I am helping to manage a research project that involves helping adults make a digital story (a video/automatic slideshow made of images, photographs, and a recorded narration by the creator) of their experiences being a caregiver. The study is based in British Columbia, Canada. What they create is very similar to an oral history output, hence my posting to this list. The goal is that they have their own digital story at the end, which we can post to the project website, and they can also have a copy of for their own use. In the study we also evaluate this activity as a way to support caregivers.
The workshop is over several sessions. As the participants are starting to create their digital stories, it has emerged that one of the participants wants to use the digital story in order to prove to the authorities that the participant was not engaged in activity that seems to have resulted in a court case. The other individuals involved seem to be alive still and there may be an active protection order. There is a bit of confusion because English is the participant's second language. We also have not asked too many probing questions as the focus of the method is to help the person tell their own story, not be a fact-checking journalist or even a scholar writing their own research article about the content of the story (our research is on if the method works).
So, the PIs and workshop facilitator are concerned about slander and legal issues if the participant's creation goes out in the world. Ideally we want to post the participants' outputs on our project website, but if we are concerned about the content (or for any other reason) we don't have to do that under the terms of the study. But what if he goes on to use it for to try to influence a court case? Or to slander a person involved in the case by giving it to the media? I don't think we would be at risk, but I'm not sure. I wanted to get some feedback from the oral history community before going to my university's research office because I'm concerned they will not really understand the situation unless I can frame it better (as we all know oral history issues is not what they often deal with). The participant has signed an informed consent for to participate in the study/workshops, but the release form for the finished story isn't signed until it's finished and ready to be deposited with us.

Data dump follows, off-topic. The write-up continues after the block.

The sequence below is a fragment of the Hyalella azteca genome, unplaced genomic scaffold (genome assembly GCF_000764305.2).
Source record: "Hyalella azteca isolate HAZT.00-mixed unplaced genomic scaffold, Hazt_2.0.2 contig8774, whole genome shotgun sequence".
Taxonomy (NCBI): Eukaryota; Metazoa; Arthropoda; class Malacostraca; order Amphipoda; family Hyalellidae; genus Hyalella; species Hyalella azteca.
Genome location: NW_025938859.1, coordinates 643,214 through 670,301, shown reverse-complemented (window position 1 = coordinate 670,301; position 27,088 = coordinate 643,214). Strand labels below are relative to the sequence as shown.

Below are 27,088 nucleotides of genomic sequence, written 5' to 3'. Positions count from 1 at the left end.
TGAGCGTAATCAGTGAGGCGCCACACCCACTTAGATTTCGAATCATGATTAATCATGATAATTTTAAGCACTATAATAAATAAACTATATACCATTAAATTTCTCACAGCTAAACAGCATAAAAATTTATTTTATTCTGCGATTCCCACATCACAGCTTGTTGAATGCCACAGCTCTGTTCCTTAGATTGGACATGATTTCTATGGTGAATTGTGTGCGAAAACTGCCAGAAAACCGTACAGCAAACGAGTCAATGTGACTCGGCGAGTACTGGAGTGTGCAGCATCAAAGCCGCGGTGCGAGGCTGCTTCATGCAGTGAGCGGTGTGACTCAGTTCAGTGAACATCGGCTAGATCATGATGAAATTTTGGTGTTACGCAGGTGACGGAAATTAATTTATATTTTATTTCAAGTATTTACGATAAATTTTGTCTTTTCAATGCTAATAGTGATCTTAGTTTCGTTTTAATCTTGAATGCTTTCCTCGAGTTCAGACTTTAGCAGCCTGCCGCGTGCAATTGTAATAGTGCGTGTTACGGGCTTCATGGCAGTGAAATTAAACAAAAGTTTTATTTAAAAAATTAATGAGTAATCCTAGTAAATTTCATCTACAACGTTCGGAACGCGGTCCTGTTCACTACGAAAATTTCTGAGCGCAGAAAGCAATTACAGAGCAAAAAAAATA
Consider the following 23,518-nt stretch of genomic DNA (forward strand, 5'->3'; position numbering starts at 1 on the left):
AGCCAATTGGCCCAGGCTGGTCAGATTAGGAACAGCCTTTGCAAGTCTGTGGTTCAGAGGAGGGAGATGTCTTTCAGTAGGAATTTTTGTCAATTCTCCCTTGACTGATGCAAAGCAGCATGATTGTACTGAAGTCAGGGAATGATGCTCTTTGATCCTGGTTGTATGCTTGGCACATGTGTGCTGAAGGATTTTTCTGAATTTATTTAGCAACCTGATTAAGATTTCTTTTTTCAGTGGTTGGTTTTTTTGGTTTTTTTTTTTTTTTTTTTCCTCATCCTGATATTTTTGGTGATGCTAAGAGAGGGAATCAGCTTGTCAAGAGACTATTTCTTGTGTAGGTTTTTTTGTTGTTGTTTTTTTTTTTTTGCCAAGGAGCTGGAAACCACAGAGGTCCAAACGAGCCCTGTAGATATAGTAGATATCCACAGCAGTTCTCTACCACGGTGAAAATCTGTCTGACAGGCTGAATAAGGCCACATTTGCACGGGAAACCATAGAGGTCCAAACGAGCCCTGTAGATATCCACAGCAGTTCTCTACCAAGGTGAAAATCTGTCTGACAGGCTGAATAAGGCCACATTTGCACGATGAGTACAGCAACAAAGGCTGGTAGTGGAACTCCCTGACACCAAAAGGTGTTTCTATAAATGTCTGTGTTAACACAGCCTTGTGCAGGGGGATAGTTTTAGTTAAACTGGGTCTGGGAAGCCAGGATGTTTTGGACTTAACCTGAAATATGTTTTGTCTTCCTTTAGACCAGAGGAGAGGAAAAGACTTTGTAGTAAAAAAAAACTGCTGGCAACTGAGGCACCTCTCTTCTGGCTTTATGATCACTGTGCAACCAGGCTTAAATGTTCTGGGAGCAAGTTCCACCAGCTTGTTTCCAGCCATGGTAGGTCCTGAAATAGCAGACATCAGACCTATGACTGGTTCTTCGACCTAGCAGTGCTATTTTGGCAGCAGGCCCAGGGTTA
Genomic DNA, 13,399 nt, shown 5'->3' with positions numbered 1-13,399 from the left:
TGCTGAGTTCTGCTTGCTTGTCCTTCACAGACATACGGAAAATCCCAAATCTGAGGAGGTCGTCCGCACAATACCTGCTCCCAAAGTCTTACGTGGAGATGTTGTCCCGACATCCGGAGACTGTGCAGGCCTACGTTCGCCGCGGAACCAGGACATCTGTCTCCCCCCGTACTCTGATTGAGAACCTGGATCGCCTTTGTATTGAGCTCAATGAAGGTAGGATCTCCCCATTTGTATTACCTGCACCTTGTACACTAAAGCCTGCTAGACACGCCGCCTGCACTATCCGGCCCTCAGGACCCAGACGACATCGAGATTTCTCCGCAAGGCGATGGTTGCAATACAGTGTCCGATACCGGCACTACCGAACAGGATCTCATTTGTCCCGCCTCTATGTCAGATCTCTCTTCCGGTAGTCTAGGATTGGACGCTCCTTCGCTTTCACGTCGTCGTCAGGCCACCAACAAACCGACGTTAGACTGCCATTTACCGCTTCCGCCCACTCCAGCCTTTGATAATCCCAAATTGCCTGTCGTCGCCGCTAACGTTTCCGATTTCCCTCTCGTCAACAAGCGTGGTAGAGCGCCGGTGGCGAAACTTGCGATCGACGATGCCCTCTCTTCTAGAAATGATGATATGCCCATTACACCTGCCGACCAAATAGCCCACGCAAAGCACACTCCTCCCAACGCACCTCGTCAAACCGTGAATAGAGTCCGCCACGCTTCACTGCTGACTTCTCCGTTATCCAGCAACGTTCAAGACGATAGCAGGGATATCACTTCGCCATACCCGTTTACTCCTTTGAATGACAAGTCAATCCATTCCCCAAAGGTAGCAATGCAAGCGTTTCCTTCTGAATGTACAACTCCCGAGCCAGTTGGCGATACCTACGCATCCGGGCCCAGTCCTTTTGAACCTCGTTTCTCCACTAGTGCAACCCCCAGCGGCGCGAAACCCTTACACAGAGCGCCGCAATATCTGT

If we don't post the final digital story but instead just turn it over to the creator, are there potential legal issues? if so what? Are there ethical issues in not posting it like the other outputs (again our ethics form did not promise it would be, and our recruitment info doesn't talk about it either. The focus is on giving the story to the creator).
If there is an active court case/protection order does that change things? Who would I ask?
What else am I not even thinking about?
I'm happy to provide more details in email. My email is firstname.lastname@example.org.
University of British Columbia